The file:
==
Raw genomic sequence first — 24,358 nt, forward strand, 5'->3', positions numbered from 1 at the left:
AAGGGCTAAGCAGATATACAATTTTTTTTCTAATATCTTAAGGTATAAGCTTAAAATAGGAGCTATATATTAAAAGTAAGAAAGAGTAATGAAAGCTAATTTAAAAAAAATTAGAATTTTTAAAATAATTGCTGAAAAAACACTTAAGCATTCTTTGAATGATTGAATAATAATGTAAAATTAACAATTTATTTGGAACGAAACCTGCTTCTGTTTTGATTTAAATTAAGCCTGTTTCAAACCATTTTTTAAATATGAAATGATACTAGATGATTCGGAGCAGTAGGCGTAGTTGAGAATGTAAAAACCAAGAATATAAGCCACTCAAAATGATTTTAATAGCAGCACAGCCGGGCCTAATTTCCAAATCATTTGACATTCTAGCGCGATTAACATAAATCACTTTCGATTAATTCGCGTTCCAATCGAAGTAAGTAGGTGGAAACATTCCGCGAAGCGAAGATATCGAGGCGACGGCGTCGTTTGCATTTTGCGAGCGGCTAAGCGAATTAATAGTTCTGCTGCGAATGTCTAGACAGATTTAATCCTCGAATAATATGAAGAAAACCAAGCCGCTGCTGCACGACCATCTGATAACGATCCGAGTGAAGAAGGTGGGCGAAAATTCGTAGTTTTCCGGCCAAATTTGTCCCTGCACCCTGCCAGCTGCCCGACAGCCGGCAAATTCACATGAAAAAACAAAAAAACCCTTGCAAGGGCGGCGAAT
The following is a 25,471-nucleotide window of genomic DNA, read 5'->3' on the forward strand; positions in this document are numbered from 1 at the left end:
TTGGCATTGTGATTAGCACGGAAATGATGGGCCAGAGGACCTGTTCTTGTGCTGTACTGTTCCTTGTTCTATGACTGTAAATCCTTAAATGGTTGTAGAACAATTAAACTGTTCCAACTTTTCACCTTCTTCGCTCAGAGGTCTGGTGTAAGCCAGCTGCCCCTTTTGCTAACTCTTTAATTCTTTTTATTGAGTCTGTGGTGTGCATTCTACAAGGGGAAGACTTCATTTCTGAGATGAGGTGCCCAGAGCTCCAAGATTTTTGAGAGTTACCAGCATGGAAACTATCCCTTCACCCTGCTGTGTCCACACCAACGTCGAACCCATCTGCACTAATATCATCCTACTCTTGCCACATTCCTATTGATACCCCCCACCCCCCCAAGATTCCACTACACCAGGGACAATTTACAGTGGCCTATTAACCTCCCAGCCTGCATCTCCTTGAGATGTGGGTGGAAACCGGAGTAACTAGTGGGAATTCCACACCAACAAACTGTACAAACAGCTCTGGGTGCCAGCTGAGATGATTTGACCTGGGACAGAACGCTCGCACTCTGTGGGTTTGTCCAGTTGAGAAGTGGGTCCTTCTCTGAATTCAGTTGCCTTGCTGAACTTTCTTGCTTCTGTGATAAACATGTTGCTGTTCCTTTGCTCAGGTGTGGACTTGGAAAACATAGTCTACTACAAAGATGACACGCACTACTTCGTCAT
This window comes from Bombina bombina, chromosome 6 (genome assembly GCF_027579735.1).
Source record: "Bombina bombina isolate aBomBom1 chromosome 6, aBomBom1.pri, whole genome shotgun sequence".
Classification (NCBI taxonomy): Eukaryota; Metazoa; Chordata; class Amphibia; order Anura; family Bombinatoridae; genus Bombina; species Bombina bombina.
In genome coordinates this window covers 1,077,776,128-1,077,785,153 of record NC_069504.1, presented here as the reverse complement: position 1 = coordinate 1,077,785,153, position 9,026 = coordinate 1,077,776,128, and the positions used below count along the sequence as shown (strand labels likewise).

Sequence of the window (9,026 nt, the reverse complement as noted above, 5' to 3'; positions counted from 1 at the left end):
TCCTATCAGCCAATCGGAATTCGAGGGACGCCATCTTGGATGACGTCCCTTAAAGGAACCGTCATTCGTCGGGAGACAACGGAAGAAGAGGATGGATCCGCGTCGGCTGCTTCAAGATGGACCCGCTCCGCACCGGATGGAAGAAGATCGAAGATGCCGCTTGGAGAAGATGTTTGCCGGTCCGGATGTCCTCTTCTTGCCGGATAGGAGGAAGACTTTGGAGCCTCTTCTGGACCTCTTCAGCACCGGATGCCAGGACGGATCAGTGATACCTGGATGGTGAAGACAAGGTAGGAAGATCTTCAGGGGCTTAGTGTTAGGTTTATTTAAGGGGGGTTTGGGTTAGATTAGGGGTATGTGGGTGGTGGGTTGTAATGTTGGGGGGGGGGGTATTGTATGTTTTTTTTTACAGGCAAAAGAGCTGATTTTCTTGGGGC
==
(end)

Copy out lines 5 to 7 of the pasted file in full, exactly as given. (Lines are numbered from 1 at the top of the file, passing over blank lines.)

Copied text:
This window comes from Bombina bombina, chromosome 6 (genome assembly GCF_027579735.1).
Source record: "Bombina bombina isolate aBomBom1 chromosome 6, aBomBom1.pri, whole genome shotgun sequence".
Classification (NCBI taxonomy): Eukaryota; Metazoa; Chordata; class Amphibia; order Anura; family Bombinatoridae; genus Bombina; species Bombina bombina.